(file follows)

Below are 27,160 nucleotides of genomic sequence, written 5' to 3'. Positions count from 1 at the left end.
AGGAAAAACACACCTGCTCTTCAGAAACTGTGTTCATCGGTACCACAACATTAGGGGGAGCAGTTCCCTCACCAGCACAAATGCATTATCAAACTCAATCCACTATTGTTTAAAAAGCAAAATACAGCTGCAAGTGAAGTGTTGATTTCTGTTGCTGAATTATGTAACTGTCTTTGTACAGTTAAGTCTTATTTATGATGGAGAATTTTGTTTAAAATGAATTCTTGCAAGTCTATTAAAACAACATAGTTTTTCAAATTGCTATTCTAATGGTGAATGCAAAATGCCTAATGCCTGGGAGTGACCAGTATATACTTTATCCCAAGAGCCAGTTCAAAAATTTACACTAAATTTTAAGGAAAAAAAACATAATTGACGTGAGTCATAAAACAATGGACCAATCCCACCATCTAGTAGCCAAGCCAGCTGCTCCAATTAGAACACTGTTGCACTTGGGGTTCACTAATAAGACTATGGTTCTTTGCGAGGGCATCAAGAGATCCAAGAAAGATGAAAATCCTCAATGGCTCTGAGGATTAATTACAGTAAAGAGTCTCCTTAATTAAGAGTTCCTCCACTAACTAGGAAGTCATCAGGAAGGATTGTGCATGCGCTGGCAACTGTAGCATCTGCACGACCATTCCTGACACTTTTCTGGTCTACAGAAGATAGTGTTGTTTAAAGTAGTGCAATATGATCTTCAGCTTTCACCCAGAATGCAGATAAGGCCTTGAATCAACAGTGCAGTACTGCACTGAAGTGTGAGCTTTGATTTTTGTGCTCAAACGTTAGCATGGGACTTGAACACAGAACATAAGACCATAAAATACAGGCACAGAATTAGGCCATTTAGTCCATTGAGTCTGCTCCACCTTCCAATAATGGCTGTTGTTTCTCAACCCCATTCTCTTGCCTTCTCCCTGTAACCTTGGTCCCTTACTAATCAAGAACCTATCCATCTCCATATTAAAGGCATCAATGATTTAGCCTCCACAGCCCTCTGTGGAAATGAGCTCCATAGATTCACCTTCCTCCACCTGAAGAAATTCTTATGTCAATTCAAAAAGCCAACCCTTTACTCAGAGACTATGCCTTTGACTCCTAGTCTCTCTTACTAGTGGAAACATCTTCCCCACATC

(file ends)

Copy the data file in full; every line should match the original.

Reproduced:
Below are 27,160 nucleotides of genomic sequence, written 5' to 3'. Positions count from 1 at the left end.
AGGAAAAACACACCTGCTCTTCAGAAACTGTGTTCATCGGTACCACAACATTAGGGGGAGCAGTTCCCTCACCAGCACAAATGCATTATCAAACTCAATCCACTATTGTTTAAAAAGCAAAATACAGCTGCAAGTGAAGTGTTGATTTCTGTTGCTGAATTATGTAACTGTCTTTGTACAGTTAAGTCTTATTTATGATGGAGAATTTTGTTTAAAATGAATTCTTGCAAGTCTATTAAAACAACATAGTTTTTCAAATTGCTATTCTAATGGTGAATGCAAAATGCCTAATGCCTGGGAGTGACCAGTATATACTTTATCCCAAGAGCCAGTTCAAAAATTTACACTAAATTTTAAGGAAAAAAAACATAATTGACGTGAGTCATAAAACAATGGACCAATCCCACCATCTAGTAGCCAAGCCAGCTGCTCCAATTAGAACACTGTTGCACTTGGGGTTCACTAATAAGACTATGGTTCTTTGCGAGGGCATCAAGAGATCCAAGAAAGATGAAAATCCTCAATGGCTCTGAGGATTAATTACAGTAAAGAGTCTCCTTAATTAAGAGTTCCTCCACTAACTAGGAAGTCATCAGGAAGGATTGTGCATGCGCTGGCAACTGTAGCATCTGCACGACCATTCCTGACACTTTTCTGGTCTACAGAAGATAGTGTTGTTTAAAGTAGTGCAATATGATCTTCAGCTTTCACCCAGAATGCAGATAAGGCCTTGAATCAACAGTGCAGTACTGCACTGAAGTGTGAGCTTTGATTTTTGTGCTCAAACGTTAGCATGGGACTTGAACACAGAACATAAGACCATAAAATACAGGCACAGAATTAGGCCATTTAGTCCATTGAGTCTGCTCCACCTTCCAATAATGGCTGTTGTTTCTCAACCCCATTCTCTTGCCTTCTCCCTGTAACCTTGGTCCCTTACTAATCAAGAACCTATCCATCTCCATATTAAAGGCATCAATGATTTAGCCTCCACAGCCCTCTGTGGAAATGAGCTCCATAGATTCACCTTCCTCCACCTGAAGAAATTCTTATGTCAATTCAAAAAGCCAACCCTTTACTCAGAGACTATGCCTTTGACTCCTAGTCTCTCTTACTAGTGGAAACATCTTCCCCACATC